Working Together

The Cooperative Program of the Southern Baptist Convention is one of the greatest things that unites us as churches across our convention. As each individual gives of their tithes and offerings through their local church, their church sends a portion of money to the Cooperative Program. This money is used to support our missionaries, ministries, church plants, compassion ministries, and the list goes on. Cooperatively, we can do far more together than we could ever do on our own.

The dollars and cents are easy to calculate and report as those funds are distributed. But what is even more visible, is when Southern Baptists unite together in service and assist those in need. We have witnessed firsthand during the December storms that affected Kentucky across our state the Cooperative Program in action. There were the tornadoes in western and south-central Kentucky, with flooding in eastern Pike County.

This is where we could see the Cooperative Program not just funded, but lived out. During this time of disaster response, Kentucky has been blessed not only by so many of our own church members stepping up to help, but so many from countless states who have come to help. And it makes a difference. Disaster relief teams from several of our neighboring states assisted us during this response.

Our disaster relief volunteers have responded in some very cold, dirty, and unpleasant places. They have taken their time, vacations, and even their own money to help others who are hurting. But this is what they train for. This is what they prepare for. And lives are changed.

For example, there were two elderly ladies whose home had flooded. With no one to help them and no where to go, they continued to live in their wet and dirty home, sleeping on a wet bed for nearly a week. A Kentucky and West Virginia Baptist disaster relief team arrived and discovered this need. Within hours, two beds, frames, sheets, pillows, and blankets were brought to their home, and they once again had a dry bed to sleep in. They assisted them with cleaning up their home and made a difference. This is the Cooperative Program lived out.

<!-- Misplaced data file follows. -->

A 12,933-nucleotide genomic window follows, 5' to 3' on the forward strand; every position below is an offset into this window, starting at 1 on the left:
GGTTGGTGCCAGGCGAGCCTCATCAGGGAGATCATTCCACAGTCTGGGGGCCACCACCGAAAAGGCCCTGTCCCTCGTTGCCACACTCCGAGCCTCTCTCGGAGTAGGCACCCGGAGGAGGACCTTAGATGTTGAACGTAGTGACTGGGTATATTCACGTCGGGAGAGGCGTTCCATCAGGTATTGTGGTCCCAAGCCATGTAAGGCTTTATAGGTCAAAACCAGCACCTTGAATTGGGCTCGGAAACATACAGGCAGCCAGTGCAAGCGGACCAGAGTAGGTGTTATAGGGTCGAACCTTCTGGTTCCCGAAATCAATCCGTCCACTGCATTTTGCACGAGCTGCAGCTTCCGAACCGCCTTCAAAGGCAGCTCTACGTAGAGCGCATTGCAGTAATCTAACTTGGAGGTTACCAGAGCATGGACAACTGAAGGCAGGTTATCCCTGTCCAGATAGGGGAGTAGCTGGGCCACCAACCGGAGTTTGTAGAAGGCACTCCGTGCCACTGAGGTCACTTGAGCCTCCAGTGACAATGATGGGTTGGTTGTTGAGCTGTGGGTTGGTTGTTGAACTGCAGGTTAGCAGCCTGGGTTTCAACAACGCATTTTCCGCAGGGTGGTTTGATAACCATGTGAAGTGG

Our cooperative giving makes a difference. Our cooperative praying makes a difference. Our cooperative sharing makes a difference. And our cooperative serving makes a difference.

Don’t wait for another disaster or crisis to get involved. There are two spring disaster relief trainings coming up in March and April. Check out the web site at www.kybaptist.org/dr for more information and details. Be prepared to work together. Be prepared to make a difference.

Lessons from COVID for Short-term Missions

Coronavirus

Two years ago, no one imagined that we would still be dealing with COVID-19 in 2022. We will wade through this virus and by the summer the world will be back to normal, so we thought.  Well, that didn’t go exactly as we had hoped.  Two years later, we are still dealing with the virus, as we are learning ways to navigate in a world with it.  While we may not yet have a new normal, we certainly are not shutdown like we were in early 2020.  As we think about churches continuing to support the work of missionaries through short-term missions, there are some lessons we can glean from the last two years.